Friday, February 28, 2014

Notes from the 2014 RSA Security Conference in San Francisco

For general managers, perhaps the scariest part of the conference was the frequent admonition from security experts that:

  1. Organizations should not assume that they will be attacked by cybercriminals. Rather, they should assume that they have already been attacked and that attackers are already within their systems. One presenter cited data that the average intrusion has access for 21 months before being found out.
  2. There should be no assumption of trusted users within the organization. Even trusted and certified/authorized users need to have their behavior monitored, not because they are inherently untrustworthy, but rather that attackers will often gain the credentials of trusted employees to gain access to valuable information. Just because a user identity has been identified does not mean that the user is the person who is authorized to use the identity.

Much of the product/service offering at the conference was technical, but the consequences of security breaches have extremely high visibility both financial and in terms of reputational or brand equity. The recent breach of Target point of sale equipment was widely referred to at the conference, with experts from leading malware detection companies making the observation that no current malware software would have been able to detect this kind of attack.

Senior Management and the Board
At a seminar on gaining the attention of senior executives and the board, the point was made that security issues are now of such large impact that are considered a major issue by audit committees. Ongoing education of senior management, the board of directors and members of the audit committee is an important role for CIOs (Chief Information Officers) and the increasingly common CSO (Chief Security Officer). While the importance of the Audit Committee and the IT function was emphasized, it’s hard not thinking that marketers and strategists who deal with the value loss from security breaches need to have a stronger input into resource allocation and policy decision around security (see for example Jonathan Copulsky's book Brand Resilience on the topic).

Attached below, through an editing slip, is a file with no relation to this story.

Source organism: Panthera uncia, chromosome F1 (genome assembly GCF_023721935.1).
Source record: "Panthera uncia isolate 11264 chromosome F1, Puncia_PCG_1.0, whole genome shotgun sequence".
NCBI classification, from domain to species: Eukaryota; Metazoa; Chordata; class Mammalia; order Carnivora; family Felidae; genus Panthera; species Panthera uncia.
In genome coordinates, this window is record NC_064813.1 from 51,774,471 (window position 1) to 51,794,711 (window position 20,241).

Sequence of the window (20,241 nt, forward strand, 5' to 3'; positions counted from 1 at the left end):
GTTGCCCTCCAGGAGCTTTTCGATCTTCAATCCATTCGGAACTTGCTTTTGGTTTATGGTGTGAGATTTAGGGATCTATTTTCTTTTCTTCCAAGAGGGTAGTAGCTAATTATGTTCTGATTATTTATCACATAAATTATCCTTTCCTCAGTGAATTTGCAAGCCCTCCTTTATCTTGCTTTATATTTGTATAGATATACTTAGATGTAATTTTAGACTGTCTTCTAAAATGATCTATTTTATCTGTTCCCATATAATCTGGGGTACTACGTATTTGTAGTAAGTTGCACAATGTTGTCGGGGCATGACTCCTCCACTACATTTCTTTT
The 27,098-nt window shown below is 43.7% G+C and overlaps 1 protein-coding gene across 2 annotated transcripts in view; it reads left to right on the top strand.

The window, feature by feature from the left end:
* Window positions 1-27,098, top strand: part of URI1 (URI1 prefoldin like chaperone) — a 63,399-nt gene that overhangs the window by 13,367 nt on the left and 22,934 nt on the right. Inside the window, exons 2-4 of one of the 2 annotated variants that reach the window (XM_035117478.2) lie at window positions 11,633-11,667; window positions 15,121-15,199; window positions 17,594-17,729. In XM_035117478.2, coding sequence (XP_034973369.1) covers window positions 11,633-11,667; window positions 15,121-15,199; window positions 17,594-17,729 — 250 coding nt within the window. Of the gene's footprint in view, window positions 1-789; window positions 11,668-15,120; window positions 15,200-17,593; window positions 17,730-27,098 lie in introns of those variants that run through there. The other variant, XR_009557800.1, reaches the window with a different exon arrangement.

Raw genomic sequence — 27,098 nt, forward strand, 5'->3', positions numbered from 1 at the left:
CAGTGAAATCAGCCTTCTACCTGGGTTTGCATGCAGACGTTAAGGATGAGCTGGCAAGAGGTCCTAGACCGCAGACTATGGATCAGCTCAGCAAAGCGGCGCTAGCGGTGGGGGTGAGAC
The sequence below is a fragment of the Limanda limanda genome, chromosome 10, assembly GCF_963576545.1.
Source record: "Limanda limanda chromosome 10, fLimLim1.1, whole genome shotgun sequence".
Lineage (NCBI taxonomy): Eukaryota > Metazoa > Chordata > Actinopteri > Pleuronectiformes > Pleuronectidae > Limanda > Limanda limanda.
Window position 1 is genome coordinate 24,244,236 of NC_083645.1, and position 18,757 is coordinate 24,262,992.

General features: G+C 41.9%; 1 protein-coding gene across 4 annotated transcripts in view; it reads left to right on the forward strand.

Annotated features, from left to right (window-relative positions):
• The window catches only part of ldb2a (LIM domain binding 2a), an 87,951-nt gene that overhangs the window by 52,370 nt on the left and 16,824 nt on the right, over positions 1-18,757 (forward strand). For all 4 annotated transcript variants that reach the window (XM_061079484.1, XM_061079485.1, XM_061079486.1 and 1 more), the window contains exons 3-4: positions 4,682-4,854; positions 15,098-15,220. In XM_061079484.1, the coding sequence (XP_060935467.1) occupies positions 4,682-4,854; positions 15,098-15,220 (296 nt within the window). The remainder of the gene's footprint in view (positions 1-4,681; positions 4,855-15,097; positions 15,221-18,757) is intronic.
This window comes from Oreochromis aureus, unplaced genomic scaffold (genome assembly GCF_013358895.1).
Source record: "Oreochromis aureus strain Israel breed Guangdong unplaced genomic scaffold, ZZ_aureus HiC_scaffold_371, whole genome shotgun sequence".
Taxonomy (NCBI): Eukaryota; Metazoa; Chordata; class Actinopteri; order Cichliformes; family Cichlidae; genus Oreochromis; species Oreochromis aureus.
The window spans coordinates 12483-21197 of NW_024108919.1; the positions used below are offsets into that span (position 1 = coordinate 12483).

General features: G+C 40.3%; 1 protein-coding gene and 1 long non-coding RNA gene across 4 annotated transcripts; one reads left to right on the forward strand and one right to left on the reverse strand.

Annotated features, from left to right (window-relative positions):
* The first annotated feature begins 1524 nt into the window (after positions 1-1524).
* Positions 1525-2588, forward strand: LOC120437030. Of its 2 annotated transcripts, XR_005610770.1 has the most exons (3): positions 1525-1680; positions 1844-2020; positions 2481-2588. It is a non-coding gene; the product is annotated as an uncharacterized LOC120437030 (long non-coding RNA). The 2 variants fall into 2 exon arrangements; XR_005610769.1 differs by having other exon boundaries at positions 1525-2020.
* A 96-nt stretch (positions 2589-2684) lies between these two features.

The Conference Itself
The US annual RSA Security Conference in San Francisco in 2014 was a large one running for five days. It offered a large number of panels (275) and a broad array of vendors offering a dizzying number of products. If you are not familiar with security products, then examples include:

  1.  External evaluation services that survey your web software, web sites, networking access and attempt to identify weaknesses.
  2. Certificate products. These include software for managing the acquisition of security certificates, individual credentials over the full life cycle of acquiring certificates, issuing and withdrawing them.
  3. Software and services for detecting attacks, sharing information about attacks and recommended resolution approaches.
  4. Software and services for reducing the occurrence of denial of service attacks (where an attacker attempts to overwhelm the capacity of an online-accessible piece of software).
  5. Single sign-on products and services for simplifying access to a portfolio of services and software.
  6. Hardware products, e.g. two-factor authentication hardware that requires both a user-name/password combination and also some secondary form of identification that may include an interaction with a smartphone, a proprietary encryption devices, or some form of physical identification.
  7. Software assessment tools that look at code under development in order to identify patterns of security weakness.
  8. Training services offered by commercial or educational institutions to increase awareness of security risk, best practices and bad practices.

Conference Information

RSA Security Conference 2014, US:

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